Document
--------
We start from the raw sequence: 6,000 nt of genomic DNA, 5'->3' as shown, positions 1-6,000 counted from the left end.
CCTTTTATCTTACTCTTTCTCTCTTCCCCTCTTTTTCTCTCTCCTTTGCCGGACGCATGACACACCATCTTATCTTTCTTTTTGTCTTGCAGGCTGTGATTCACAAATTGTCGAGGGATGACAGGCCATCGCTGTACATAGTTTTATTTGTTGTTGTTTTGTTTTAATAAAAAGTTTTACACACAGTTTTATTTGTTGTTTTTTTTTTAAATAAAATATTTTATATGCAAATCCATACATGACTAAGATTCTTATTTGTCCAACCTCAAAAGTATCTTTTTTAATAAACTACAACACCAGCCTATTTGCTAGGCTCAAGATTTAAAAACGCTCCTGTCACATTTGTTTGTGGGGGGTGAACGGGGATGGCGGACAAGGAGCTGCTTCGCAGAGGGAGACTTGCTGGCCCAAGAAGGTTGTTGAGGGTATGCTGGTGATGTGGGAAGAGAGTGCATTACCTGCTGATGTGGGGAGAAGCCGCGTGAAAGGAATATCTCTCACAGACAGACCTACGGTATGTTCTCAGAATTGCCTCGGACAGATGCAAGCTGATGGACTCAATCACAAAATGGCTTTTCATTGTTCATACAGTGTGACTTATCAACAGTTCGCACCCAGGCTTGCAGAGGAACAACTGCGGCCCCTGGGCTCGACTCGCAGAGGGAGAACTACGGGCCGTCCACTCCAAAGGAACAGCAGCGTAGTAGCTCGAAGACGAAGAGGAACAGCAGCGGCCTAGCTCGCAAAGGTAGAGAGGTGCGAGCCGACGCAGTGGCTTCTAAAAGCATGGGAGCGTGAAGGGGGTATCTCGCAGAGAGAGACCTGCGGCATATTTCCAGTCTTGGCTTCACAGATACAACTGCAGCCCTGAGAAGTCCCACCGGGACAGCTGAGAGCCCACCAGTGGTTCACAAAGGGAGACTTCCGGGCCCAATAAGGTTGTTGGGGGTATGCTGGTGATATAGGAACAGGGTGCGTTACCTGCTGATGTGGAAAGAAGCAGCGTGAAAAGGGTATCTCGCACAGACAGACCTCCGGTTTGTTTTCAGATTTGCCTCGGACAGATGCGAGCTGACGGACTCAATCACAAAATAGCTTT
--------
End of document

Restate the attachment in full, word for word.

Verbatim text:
We start from the raw sequence: 6,000 nt of genomic DNA, 5'->3' as shown, positions 1-6,000 counted from the left end.
CCTTTTATCTTACTCTTTCTCTCTTCCCCTCTTTTTCTCTCTCCTTTGCCGGACGCATGACACACCATCTTATCTTTCTTTTTGTCTTGCAGGCTGTGATTCACAAATTGTCGAGGGATGACAGGCCATCGCTGTACATAGTTTTATTTGTTGTTGTTTTGTTTTAATAAAAAGTTTTACACACAGTTTTATTTGTTGTTTTTTTTTTAAATAAAATATTTTATATGCAAATCCATACATGACTAAGATTCTTATTTGTCCAACCTCAAAAGTATCTTTTTTAATAAACTACAACACCAGCCTATTTGCTAGGCTCAAGATTTAAAAACGCTCCTGTCACATTTGTTTGTGGGGGGTGAACGGGGATGGCGGACAAGGAGCTGCTTCGCAGAGGGAGACTTGCTGGCCCAAGAAGGTTGTTGAGGGTATGCTGGTGATGTGGGAAGAGAGTGCATTACCTGCTGATGTGGGGAGAAGCCGCGTGAAAGGAATATCTCTCACAGACAGACCTACGGTATGTTCTCAGAATTGCCTCGGACAGATGCAAGCTGATGGACTCAATCACAAAATGGCTTTTCATTGTTCATACAGTGTGACTTATCAACAGTTCGCACCCAGGCTTGCAGAGGAACAACTGCGGCCCCTGGGCTCGACTCGCAGAGGGAGAACTACGGGCCGTCCACTCCAAAGGAACAGCAGCGTAGTAGCTCGAAGACGAAGAGGAACAGCAGCGGCCTAGCTCGCAAAGGTAGAGAGGTGCGAGCCGACGCAGTGGCTTCTAAAAGCATGGGAGCGTGAAGGGGGTATCTCGCAGAGAGAGACCTGCGGCATATTTCCAGTCTTGGCTTCACAGATACAACTGCAGCCCTGAGAAGTCCCACCGGGACAGCTGAGAGCCCACCAGTGGTTCACAAAGGGAGACTTCCGGGCCCAATAAGGTTGTTGGGGGTATGCTGGTGATATAGGAACAGGGTGCGTTACCTGCTGATGTGGAAAGAAGCAGCGTGAAAAGGGTATCTCGCACAGACAGACCTCCGGTTTGTTTTCAGATTTGCCTCGGACAGATGCGAGCTGACGGACTCAATCACAAAATAGCTTT